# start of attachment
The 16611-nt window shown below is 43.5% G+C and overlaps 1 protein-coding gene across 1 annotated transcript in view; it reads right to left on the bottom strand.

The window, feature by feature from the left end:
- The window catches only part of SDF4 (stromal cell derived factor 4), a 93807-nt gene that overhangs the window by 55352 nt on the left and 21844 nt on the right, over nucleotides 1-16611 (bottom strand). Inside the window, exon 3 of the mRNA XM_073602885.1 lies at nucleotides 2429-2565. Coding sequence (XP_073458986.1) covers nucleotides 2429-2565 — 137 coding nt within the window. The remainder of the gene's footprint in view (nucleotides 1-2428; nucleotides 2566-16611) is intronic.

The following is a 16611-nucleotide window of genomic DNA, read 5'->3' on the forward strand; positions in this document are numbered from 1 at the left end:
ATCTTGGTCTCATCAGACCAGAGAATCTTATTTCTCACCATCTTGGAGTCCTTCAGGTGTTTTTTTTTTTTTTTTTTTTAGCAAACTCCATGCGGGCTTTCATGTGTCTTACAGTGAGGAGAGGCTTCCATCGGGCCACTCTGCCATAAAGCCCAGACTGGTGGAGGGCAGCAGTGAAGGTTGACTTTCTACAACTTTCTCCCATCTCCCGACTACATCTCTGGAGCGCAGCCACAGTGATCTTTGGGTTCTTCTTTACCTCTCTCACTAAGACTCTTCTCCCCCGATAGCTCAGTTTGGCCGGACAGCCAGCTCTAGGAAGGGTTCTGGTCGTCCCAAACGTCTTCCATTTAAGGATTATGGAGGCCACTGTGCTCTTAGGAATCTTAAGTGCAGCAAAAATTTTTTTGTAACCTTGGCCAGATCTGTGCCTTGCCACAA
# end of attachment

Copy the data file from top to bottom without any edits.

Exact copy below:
The 16611-nt window shown below is 43.5% G+C and overlaps 1 protein-coding gene across 1 annotated transcript in view; it reads right to left on the bottom strand.

The window, feature by feature from the left end:
- The window catches only part of SDF4 (stromal cell derived factor 4), a 93807-nt gene that overhangs the window by 55352 nt on the left and 21844 nt on the right, over nucleotides 1-16611 (bottom strand). Inside the window, exon 3 of the mRNA XM_073602885.1 lies at nucleotides 2429-2565. Coding sequence (XP_073458986.1) covers nucleotides 2429-2565 — 137 coding nt within the window. The remainder of the gene's footprint in view (nucleotides 1-2428; nucleotides 2566-16611) is intronic.

The following is a 16611-nucleotide window of genomic DNA, read 5'->3' on the forward strand; positions in this document are numbered from 1 at the left end:
ATCTTGGTCTCATCAGACCAGAGAATCTTATTTCTCACCATCTTGGAGTCCTTCAGGTGTTTTTTTTTTTTTTTTTTTTAGCAAACTCCATGCGGGCTTTCATGTGTCTTACAGTGAGGAGAGGCTTCCATCGGGCCACTCTGCCATAAAGCCCAGACTGGTGGAGGGCAGCAGTGAAGGTTGACTTTCTACAACTTTCTCCCATCTCCCGACTACATCTCTGGAGCGCAGCCACAGTGATCTTTGGGTTCTTCTTTACCTCTCTCACTAAGACTCTTCTCCCCCGATAGCTCAGTTTGGCCGGACAGCCAGCTCTAGGAAGGGTTCTGGTCGTCCCAAACGTCTTCCATTTAAGGATTATGGAGGCCACTGTGCTCTTAGGAATCTTAAGTGCAGCAAAAATTTTTTTGTAACCTTGGCCAGATCTGTGCCTTGCCACAA